Sapphire R9 Fury Specifications Confirmed with 2 Custom SKUs

Videocardz has leaked information regarding Sapphire’s R9 Fury range which includes two models; a standard card clocked at 1000 MHz and factory overclocked variant reaching 1040 MHz. Both cards will utilize the extremely cool Tri-X cooler which managed to tame the R9 290 series particularity well. Perhaps a Vapor-X will be unleashed in the future with improved default clocks. Furthermore, the two GPUs will incorporate a rather attractive backplate which may aid cooling by 1-3 degrees and add some rigidity. Judging by pictures alone, the card looks quite hefty, so a backplate is probably required to support it.

In terms of connectivity, the R9 Fury utilizes 3x DisplayPort 1.2 and one HDMI (1.4a) but there is still no sign of DVI support. This will be a major disappointment to those with Korean monitors which only have a dual link DVI port. As you can see from the specification sheet below, the R9 Fury is a cut-down version of the Fury X with 3584 Steam Processors compared to the full 4096 seen on the water cooling model. Additionally, the Texture Mapping Units have been decreased from 256 to 224. To best judge the R9 Fury’s overall performance, it is important to analyse the SPFT. While the Fury X manages 8.6 TFLOPS of raw performance, the R9 Fury is limited to 7.2 TFLOPs. Given this information, it’s sensible to deduce that the air cooled Fury should compete against the GTX 980.

The R9 Fury is set to launch at $549 which will possibly translate in the UK to around £425. Considering, GTX 980 GPUs can be procured for under £380, the R9 Fury really needs to establish itself and find a performance balance between the GTX 980 and 980Ti.

Thank you Videocardz for providing us with this information.

ASUS AMD R9 Fury STRIX Pricing Revealed

With the Fury X launch behind us, and our very own review of the single card available to read here and a mammoth CrossFireX review here, it is apparent that not everyone will be able to afford these monster cards, so instead, many are waiting for the Fury (Non X) model and with lots of rumours circulating round, one thing that hasn’t been clear is the pricing. Until now.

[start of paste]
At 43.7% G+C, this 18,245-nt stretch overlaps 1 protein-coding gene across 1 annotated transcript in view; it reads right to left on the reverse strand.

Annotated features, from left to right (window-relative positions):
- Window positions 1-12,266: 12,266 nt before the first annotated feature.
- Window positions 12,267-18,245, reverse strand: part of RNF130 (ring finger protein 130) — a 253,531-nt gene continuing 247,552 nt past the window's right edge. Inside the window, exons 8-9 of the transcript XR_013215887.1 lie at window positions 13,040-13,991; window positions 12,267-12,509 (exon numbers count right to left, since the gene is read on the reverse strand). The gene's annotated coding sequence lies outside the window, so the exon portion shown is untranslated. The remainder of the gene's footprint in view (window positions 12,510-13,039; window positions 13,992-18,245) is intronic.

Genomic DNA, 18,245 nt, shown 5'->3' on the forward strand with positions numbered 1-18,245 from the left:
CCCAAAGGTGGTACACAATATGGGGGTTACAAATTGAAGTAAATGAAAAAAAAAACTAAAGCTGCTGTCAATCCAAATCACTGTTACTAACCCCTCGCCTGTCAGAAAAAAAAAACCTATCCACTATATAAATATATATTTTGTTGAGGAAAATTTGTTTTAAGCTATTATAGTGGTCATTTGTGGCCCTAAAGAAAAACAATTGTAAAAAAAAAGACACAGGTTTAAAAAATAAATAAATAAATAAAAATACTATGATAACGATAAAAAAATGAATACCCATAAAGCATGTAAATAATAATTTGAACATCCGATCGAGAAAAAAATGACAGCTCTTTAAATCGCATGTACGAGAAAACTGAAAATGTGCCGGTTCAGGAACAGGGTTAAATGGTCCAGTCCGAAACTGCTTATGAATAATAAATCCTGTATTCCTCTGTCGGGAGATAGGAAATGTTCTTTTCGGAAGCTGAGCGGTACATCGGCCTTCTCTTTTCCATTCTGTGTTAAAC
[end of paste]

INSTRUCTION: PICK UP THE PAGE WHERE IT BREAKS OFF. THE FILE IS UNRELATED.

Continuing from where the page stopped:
A German price comparison site is listing two retailers showing pricing for the ASUS STRIX R9 Fury DC3 4G Gaming graphics card with a premium of €623.90 at Computer-PC-Shop and €636.75 at akabpc.

While we’ve never heard of these retailers ourselves, I am personally familiar with price comparison site Geizhals.de which shows the cards with various information on the specifications and delving deeper does show that the two retailers have ratings and reviews from previous customers, making this pricing seem even more believable.

Looking at the Euro price of around €630 and doing a rough conversion, this equates to around £450 GBP and $700 USD, but with various taxes to take into consideration, I would take my wacky maths skills with a pinch of salt until we start to see retailers listing the cards at both UK and US retailers.

If you’re unsure on the specifications of the Fury (Non X) you can find them here and with talk of the card being air-cooled, we won’t see any of the issues that has struck the Fury X card and it’s AIO cooling block.

What price would you be willing to pay for the R9 Fury card? Also taking note that this is the ASUS STRIX model listed which as we know will command a slight premium over a reference card.

R9 Nano to Feature Full Fiji GPU

Something we like about powerful graphics cards is the size and performance; just look at the NVIDIA GTX 970 ITX for example. However, one restriction is huge performance drop compared to the full-size card. AMD looked at this and threw convention out of the window, again.

The R9 Fury X is currently the most powerful graphics card from the Red camp, fighting head on with the NVIDIA Titan X and GTX 980Ti. We’ve recently brought you the story that the R9 Fury will be essentially an air-cooled version of the Fury X with slightly less power, so the air cooler can handle the heat.

We already knew that all of the R9 Fury range will feature the Fiji silicone, with the Fury X and Fury X x2 (dual GPU) both featuring a full-fat versions of the Fiji silicone. The R9 Fury will be slightly cut down by around 10-15%, so it would be correct to assume that the Nano will utilise either the R9 Fury silicone, or an even more cut down version so the even smaller cooling unit can handle the heat.

However, AnandTech have reported that the R9 Nano will feature the full Fiji silicone, making it an extremely formidable graphics card.

What are your thoughts on this? Should the Nano version feature a full silicone or a cut down version like in the R9 Fury? Let us know in the comments.